Long term planning

Deborah Weston

A long term plan sets out programme of study over a complete key stage or sometimes more than one key stage. It is sometimes called ‘a curriculum map’. The key factor is that it is a summary and therefore brief - usually no more than one side of A4 in length.

The purpose of a long term plan is to show:

  • when certain units will be studied in the year and the sequence of units – although this may be modified should the need arise
  • the length of each unit expressed as hours or number of weeks
  • the title of the unit usually expressed as a key question
  • the religion, belief and/or theme that is the focus of the unit to make it possible to demonstrate:
    • the total learning experiences planned for a pupil in a subject in each year group of the school
    • opportunities for linking learning experiences between schemes or subject areas
    • outline compliance with an Agreed Syllabus, Diocesan or other guidelines
A simple template for a long term plan might look like this:
Autumn Term Spring Term Summer Term
Year# Unit 1: Title Religion or belief focus... Theme focus... Unit 2: Title Religion or belief focus... Theme focus... Unit 3: Title Religion or belief focus... Theme focus...
Year# Unit 4: Title Religion or belief focus... Theme focus... Unit 5: Title Religion or belief focus... Theme focus... Unit 6: Title Religion or belief focus... Theme focus...
Year# Unit 7: Title Religion or belief focus... Theme focus... Unit 8: Title Religion or belief focus... Theme focus... Unit 9: Title Religion or belief focus... Theme focus...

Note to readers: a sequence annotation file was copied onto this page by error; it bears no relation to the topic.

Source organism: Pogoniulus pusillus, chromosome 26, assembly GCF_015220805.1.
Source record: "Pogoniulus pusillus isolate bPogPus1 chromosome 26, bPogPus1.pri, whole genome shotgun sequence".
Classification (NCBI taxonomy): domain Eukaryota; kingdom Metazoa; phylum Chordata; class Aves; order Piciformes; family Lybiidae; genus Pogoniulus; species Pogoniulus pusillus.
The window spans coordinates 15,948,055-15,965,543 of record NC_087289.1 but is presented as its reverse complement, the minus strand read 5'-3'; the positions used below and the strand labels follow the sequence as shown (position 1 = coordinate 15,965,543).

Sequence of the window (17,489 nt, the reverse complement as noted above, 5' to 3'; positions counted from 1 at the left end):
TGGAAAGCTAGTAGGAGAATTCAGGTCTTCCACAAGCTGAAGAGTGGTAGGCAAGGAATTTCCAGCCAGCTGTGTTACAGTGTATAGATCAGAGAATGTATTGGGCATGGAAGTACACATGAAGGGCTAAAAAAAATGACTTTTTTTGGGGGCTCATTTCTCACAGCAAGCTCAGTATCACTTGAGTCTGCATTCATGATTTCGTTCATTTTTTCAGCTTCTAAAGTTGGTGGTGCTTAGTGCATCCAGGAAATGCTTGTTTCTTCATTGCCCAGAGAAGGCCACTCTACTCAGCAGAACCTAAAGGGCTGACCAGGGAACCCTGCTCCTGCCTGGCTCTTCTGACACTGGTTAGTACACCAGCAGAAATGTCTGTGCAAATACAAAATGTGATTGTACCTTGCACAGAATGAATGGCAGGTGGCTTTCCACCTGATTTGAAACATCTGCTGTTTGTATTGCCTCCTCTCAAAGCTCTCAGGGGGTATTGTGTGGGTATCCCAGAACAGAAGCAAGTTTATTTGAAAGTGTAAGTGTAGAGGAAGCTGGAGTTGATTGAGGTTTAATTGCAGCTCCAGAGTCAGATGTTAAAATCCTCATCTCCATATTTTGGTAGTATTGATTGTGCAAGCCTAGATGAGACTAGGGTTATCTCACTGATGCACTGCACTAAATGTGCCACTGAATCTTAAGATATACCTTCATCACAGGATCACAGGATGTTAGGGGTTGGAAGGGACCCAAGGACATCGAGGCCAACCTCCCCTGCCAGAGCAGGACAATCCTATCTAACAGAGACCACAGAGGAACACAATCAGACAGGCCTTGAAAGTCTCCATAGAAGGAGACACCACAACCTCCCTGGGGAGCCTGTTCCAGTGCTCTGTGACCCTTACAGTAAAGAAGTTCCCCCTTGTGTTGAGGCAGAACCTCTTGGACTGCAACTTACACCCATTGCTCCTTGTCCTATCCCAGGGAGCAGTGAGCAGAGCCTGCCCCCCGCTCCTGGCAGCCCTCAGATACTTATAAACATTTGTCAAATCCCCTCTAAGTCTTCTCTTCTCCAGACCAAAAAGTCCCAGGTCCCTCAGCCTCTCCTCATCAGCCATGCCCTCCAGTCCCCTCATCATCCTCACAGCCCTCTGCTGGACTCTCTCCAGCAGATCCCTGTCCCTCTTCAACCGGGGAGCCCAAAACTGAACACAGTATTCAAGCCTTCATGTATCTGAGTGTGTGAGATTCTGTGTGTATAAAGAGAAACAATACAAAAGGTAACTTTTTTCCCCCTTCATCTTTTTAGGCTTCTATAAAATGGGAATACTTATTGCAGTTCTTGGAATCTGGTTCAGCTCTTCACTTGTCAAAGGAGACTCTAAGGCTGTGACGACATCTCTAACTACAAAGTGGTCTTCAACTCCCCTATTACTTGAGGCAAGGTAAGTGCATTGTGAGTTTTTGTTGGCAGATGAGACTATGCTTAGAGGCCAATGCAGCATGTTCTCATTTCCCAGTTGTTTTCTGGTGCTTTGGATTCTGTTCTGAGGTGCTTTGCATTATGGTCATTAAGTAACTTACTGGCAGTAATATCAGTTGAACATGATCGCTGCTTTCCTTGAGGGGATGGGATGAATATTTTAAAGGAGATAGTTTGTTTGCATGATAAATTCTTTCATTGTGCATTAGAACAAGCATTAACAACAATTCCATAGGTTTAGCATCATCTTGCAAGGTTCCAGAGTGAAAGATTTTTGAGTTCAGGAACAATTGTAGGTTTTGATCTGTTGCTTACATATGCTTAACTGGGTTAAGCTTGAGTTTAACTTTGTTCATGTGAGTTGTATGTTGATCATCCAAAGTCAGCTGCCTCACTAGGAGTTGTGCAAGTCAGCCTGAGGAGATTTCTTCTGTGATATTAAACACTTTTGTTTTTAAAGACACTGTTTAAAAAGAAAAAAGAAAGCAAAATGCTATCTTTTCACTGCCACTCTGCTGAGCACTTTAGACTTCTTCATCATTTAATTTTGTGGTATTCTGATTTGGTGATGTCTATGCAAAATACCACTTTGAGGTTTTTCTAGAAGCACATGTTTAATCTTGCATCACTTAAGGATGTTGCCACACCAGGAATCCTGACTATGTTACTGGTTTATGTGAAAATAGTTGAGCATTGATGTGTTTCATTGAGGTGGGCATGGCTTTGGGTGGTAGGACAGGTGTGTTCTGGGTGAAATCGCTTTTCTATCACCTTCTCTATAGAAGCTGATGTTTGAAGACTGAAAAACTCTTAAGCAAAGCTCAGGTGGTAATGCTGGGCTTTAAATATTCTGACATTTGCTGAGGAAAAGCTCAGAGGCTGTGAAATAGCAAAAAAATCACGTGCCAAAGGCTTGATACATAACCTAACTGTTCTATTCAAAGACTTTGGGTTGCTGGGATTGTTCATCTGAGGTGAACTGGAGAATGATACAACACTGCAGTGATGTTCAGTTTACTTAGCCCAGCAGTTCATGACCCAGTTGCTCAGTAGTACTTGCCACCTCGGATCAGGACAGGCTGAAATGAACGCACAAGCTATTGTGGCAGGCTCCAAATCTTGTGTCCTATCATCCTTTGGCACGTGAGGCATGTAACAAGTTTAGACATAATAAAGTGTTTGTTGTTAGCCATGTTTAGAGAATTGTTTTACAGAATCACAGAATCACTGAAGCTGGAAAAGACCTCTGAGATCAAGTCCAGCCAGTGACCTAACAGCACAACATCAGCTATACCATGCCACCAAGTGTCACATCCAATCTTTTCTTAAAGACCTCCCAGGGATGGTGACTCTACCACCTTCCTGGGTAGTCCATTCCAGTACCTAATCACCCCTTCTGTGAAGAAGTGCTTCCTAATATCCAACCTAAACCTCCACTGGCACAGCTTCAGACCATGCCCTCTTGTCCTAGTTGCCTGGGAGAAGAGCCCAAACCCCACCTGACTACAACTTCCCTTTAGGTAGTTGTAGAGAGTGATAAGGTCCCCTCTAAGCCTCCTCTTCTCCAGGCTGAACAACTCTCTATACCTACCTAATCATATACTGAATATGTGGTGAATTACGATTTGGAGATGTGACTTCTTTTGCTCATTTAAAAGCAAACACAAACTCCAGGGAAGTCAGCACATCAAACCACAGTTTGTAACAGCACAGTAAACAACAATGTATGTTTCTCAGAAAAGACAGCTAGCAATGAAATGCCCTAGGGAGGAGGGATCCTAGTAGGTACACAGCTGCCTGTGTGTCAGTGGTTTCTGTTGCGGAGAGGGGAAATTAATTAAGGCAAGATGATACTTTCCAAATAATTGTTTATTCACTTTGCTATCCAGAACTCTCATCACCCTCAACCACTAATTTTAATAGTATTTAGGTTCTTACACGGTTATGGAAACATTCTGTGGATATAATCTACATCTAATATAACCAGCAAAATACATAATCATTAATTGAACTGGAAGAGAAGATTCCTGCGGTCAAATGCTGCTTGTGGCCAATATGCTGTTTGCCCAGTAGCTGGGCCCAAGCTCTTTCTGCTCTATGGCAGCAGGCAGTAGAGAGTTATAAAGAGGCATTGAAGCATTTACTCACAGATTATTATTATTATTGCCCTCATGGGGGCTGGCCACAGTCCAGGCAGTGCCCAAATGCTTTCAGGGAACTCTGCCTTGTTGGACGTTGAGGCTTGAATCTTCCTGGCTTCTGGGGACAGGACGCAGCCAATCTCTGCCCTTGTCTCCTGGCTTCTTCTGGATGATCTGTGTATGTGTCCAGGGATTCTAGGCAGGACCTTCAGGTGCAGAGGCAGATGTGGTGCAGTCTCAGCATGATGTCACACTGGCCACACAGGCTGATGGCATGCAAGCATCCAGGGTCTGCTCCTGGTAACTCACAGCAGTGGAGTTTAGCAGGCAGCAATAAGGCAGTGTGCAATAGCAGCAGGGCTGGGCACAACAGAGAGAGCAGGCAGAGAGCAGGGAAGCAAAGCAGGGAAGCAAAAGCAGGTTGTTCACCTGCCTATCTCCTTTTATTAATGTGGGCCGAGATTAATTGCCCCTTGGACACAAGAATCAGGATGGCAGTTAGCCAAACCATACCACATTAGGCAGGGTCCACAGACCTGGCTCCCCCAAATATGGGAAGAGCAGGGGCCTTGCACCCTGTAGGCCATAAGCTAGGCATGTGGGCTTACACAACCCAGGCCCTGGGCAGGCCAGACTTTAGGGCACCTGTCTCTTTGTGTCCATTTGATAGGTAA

Another model which may be useful where the local Agreed Syllabus, Diocesan or other guidelines have been developed using the non-statutory National Framework for RE (2004).might look like this:

Year# Unit Title Religion and
belief / theme focus
Key Concept
Expressed as a question e.g. What do people believe about God?

e.g. Christianity, Buddhism, Hinduism,
Islam, Judaism, Sikhism,
Secular world view e.g.
Humanism A religion in the local community
e.g. Jainism, the Baha’i Faith or Zoroastrianism
e.g. religion, family and community or inspirational people

Beliefs, teachings and sources

Practices and ways of life

Forms of expressing meaning

Identity, diversity and belonging

Meaning, purpose and Truth

Values and commitment

This may also be represented in the form of a annual table showing which units appear at particular points in the year. There would be an individual table for each year group.

Year #
Autumn Term 1
Autumn Term 2
Spring Term 1
Spring Term 2
Summer Term 1
Summer Term 2